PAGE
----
|Art Appreciation and Techniques (#ART100)|
|Art and our world||Overview | Introduction | Identity | Self-portraits | The natural world | Social and collaborative art | Politics, conflict and war | Memorials | Peace | Summary|
Self-portraits direct an artist's gaze inward. Robert Mapplethorpe's photographs from the 1970s and 1980s include fashion, portraiture, floral arrangements and documentary subject matter. His self-portraits combine elegance in form with an autobiographical journey in content as he travels as a young gifted artist through the darker side of the New York gay S and M scene and ultimately to his death from AIDS at age thirty three.
In contrast to Mapplethorpe's photos, Chuck Close has been producing portraits of family, friends and himself exclusively since the 1960s. His unconventional style has changed little over the years. Starting from a photograph, he painstakingly translates the image into paintings, prints and drawings using a grid to isolate very small areas of a surface at a time. This slow buildup of form is both mechanical and magical. The resulting portraits stun with their visual presence – the paintings are often eight feet high – and incessant in their flatness to the picture plane. After suffering a spinal chord injury in 1988 that left him severely paralyzed, Close’s signature super-realism has evolved into mosaic-like images that seem at once both realistic and abstract.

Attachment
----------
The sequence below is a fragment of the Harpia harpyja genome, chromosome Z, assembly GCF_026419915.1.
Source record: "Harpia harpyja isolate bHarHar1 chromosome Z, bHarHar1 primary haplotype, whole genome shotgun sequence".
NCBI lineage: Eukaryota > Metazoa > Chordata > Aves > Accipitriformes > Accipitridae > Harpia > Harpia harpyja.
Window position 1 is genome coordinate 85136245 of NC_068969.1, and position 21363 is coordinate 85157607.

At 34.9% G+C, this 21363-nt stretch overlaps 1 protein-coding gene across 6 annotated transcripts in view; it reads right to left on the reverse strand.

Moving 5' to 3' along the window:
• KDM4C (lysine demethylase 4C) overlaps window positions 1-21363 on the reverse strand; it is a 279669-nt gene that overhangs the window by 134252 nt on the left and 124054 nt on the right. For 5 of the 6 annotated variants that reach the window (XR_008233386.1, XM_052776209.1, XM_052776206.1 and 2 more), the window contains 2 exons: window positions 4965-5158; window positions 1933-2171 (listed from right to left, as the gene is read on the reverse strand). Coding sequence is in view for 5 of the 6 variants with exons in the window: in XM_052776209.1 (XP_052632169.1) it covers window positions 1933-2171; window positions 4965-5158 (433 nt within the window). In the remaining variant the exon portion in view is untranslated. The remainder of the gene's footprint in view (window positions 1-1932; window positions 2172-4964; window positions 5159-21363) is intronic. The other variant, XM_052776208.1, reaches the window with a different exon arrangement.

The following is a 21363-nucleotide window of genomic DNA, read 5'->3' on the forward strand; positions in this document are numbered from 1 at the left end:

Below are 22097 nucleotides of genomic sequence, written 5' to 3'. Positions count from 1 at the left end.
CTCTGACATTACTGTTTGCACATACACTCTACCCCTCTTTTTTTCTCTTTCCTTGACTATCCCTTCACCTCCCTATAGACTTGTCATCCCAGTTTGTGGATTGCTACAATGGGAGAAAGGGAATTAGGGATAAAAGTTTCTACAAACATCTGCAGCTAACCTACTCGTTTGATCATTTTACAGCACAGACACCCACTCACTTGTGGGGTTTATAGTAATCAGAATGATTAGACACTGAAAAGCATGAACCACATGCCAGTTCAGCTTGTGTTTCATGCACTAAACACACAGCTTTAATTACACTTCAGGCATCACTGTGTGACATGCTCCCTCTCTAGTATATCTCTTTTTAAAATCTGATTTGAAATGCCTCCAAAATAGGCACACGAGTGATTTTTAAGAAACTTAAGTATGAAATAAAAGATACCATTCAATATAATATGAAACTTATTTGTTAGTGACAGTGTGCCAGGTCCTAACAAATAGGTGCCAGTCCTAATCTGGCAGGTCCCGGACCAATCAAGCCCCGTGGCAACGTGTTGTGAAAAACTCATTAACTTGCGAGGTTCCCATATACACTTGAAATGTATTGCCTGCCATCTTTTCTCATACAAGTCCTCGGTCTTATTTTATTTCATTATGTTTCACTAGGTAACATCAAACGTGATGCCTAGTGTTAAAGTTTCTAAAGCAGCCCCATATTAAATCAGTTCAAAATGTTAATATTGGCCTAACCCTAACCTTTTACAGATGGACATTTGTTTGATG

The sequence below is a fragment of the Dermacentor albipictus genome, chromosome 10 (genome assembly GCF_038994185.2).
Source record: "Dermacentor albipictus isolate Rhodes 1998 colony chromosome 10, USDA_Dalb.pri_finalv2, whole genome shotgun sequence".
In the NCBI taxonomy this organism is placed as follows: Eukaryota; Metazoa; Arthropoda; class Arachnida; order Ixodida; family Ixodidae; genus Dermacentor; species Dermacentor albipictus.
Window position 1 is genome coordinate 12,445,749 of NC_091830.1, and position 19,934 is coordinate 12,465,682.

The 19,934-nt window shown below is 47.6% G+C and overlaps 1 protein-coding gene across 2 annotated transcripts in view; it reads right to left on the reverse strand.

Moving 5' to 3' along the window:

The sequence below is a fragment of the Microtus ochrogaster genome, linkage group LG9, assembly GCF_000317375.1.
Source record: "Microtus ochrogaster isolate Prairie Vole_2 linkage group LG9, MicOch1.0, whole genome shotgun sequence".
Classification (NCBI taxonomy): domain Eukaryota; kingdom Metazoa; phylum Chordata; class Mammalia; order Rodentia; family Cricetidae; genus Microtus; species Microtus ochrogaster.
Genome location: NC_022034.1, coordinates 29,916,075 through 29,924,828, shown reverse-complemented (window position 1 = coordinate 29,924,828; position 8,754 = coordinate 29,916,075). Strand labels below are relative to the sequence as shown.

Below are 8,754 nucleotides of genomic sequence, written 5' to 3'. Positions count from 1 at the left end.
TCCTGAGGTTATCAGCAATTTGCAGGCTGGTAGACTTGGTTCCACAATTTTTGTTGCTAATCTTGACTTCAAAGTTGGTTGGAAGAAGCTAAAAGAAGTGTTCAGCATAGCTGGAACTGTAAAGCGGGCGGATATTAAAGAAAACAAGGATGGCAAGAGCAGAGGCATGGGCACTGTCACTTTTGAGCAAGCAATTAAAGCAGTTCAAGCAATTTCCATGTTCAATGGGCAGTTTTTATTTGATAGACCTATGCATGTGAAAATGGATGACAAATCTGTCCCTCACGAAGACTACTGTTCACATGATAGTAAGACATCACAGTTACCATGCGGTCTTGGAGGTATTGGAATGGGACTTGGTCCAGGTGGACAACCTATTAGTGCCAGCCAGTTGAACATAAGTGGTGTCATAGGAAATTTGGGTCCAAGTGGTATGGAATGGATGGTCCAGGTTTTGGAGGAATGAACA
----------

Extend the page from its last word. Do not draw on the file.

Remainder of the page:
Robert Arneson's ceramic self-portrait California Artist (1982) is satirical in nature. He pokes fun at the classical ideal of sculpture grounded in the Greek and Roman traditions. Instead of appearing as an idealized, mythic god, Arneson presents himself as a balding, middle-aged hippie, set on a chipped pedestal that includes a marijuana plant growing up the front and empty beer bottles and cigarette butts crushed out on its base.